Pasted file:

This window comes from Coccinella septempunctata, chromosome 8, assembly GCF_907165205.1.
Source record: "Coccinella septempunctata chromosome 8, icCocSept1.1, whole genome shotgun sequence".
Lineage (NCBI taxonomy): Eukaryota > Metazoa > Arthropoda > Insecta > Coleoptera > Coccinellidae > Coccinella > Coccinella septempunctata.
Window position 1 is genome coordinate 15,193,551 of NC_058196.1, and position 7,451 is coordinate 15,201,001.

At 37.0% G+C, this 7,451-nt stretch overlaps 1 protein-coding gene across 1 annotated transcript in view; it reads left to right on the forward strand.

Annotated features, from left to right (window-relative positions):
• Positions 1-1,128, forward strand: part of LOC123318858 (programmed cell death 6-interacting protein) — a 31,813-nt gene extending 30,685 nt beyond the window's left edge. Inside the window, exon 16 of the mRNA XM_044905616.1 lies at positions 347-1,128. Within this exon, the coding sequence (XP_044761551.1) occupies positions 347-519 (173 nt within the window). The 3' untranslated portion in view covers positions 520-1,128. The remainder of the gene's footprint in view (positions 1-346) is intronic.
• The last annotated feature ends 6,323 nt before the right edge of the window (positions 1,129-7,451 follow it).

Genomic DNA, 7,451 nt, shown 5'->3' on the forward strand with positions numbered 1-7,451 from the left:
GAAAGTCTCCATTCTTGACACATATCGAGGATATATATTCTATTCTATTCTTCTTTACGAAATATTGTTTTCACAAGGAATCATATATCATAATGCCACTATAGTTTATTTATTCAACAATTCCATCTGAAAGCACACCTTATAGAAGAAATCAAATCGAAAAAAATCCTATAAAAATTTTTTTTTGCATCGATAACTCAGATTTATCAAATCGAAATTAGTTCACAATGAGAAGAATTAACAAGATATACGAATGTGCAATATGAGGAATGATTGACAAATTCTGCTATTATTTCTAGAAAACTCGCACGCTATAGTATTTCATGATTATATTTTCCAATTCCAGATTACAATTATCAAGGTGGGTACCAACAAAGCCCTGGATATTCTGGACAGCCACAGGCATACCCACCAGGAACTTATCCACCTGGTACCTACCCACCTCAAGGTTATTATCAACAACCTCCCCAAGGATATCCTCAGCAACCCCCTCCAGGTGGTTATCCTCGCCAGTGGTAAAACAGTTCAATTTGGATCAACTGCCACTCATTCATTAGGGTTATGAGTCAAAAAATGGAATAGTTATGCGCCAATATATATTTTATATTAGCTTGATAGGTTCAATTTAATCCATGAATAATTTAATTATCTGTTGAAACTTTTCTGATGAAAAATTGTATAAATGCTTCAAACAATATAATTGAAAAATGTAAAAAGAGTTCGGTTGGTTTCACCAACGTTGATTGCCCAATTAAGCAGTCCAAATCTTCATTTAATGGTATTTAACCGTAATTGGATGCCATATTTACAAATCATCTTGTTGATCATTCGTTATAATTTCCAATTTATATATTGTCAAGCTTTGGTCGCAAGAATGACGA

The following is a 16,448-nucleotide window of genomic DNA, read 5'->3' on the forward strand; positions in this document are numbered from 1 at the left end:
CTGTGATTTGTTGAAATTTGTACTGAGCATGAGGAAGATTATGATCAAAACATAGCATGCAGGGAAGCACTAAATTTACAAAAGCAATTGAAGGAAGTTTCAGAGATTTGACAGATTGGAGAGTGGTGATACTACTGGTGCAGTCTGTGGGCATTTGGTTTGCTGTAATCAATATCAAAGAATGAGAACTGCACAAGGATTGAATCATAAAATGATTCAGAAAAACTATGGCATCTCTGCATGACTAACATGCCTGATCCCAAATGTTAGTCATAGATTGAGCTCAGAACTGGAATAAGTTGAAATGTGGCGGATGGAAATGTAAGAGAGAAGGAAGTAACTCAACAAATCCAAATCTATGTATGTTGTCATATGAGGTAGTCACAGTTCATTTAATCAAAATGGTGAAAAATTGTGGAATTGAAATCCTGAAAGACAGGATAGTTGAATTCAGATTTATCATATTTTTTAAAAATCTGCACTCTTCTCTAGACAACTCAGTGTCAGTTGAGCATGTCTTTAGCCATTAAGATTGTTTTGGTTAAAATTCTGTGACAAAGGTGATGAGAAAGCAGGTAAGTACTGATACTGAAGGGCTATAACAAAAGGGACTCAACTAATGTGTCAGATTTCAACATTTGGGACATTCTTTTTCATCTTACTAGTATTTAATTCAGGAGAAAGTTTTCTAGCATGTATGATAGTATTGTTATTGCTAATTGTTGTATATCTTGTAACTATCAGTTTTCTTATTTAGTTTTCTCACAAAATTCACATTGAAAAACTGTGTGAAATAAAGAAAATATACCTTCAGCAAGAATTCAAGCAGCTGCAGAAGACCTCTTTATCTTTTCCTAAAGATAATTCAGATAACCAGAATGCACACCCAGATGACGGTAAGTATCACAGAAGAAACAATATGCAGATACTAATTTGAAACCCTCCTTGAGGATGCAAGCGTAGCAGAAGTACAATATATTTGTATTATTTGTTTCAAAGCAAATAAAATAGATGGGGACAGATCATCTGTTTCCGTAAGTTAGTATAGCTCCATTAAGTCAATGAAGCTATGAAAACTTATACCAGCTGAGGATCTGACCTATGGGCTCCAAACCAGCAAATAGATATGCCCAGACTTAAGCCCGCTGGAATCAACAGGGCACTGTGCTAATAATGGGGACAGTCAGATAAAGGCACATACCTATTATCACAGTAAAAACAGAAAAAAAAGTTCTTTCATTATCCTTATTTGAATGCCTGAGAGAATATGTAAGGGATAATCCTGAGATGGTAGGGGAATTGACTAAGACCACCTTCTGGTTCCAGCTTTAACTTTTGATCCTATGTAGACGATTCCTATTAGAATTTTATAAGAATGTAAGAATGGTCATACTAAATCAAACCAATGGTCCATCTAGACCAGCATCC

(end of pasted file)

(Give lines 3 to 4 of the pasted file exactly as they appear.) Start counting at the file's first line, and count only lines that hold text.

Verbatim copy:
Lineage (NCBI taxonomy): Eukaryota > Metazoa > Arthropoda > Insecta > Coleoptera > Coccinellidae > Coccinella > Coccinella septempunctata.
Window position 1 is genome coordinate 15,193,551 of NC_058196.1, and position 7,451 is coordinate 15,201,001.